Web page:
At the end of last year, I wrote a number of pieces about the power of peer advisory groups including a post titled, Peer Advisory Groups: What Do You Believe?, and I’ve enjoyed continuing the conversation this year. My fascination with the subject led me to the book True North Groups by Bill George and Doug Baker. If you share the beliefs (or at least most of them) outlined in my post, you’ll likely find True North Groups as enriching as I did.
Last month, I reached out to one of the book’s authors, Bill George. As you may know, Bill is the former CEO of Medtronic and a professor at Harvard Business School. He generously agreed to answer some questions about his book and the power of peer advisory groups for our Executive Street community.
LB: Bill, thanks for joining us on Executive Street. Would you define True North Groups for us?
BG: A True North Group is a small group of peers who meet on a regular basis to talk personally and privately about the most important things in their lives: their beliefs, values, hopes, fears, and the challenges they are facing. In True North Groups we outline the kinds of people you would want in your group, how to form it, creating the norms that enable it to be effective, and dealing with the inevitable difficulties the group will run into.
LB: When did you personally discover the power of these groups?
BG: I formed my first True North Group back in 1975, although we didn’t call it that back then. We have eight guys who have met every Wednesday morning from 7:15-8:30 for the last thirty-six years. My wife and I also formed a couples group in 1983 with three other couples that meets monthly. These people have become our very best friends.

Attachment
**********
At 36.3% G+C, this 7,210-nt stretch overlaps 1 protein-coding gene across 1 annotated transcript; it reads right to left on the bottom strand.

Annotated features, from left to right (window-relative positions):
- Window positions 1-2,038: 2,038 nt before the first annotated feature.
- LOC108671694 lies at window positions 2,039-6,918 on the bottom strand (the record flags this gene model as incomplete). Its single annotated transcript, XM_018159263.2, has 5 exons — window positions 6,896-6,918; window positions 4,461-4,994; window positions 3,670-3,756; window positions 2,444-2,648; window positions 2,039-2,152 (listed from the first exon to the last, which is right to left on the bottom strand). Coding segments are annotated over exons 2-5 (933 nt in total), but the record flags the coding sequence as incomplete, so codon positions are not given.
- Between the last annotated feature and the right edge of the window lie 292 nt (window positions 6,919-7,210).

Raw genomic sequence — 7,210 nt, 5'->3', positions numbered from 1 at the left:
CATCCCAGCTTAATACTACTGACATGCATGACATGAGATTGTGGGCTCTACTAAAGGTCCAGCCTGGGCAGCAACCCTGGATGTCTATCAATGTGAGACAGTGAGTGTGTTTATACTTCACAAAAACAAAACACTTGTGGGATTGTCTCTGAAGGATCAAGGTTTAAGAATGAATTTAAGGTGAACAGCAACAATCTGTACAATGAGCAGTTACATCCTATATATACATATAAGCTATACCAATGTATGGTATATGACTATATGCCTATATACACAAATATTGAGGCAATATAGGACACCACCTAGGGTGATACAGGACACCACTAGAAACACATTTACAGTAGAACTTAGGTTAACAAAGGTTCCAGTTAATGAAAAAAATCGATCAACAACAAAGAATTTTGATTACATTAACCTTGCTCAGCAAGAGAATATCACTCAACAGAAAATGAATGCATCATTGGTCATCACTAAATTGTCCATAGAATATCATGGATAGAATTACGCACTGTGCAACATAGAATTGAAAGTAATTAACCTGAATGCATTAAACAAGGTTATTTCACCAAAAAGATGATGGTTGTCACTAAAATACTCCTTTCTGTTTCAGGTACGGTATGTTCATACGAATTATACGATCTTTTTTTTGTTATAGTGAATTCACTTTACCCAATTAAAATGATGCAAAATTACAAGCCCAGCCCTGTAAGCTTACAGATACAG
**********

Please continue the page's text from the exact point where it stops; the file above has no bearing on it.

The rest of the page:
LB: You note that your field research revealed that participation in small groups is gaining traction. Why do you believe this is the case?
BG: People are looking for a place where they can be open and honest in a confidential setting. One of the most common concerns among leaders is loneliness – who can I talk to, who can I trust, where can I have an honest conversation about what I am really feeling. Many people would answer that question, “no where.” Yet a True North Group provides precisely that opportunity for deeply honest conversations about the really important issues in life.
LB: In your book, you refer to Dr. Kathyrn Williams’ assertion that “For the development of leaders, or people, group work is the best technique.” What are some of the key reasons you believe this is so?
BG: In a small group you get candid and honest feedback from people who care about you and have nothing to gain from you. It’s often hard to do that in the workplace or even in your family. That feedback helps build your self-awareness, self-acceptance and self-confidence – all qualities you must have to be an effective leader of people
LB: Finally, you offer some guidance regarding the ideal group member. How does one know if he/she would be an ideal group member? How would I know if starting or joining a peer advisory group is right for me?
BG: The best way is to get together with a small group of friends and give it a try. Start by sharing your life stories, the difficulties you have faced, and your hopes and dreams. You’ll be amazed about how doing so will build your confidence and enable your group to bond.
LB: Bill, thank you again for sharing your insights with us. For more information about Bill George and Truth North Groups, click on the links provided within the interview and get yourself a copy of the book. It’s terrific!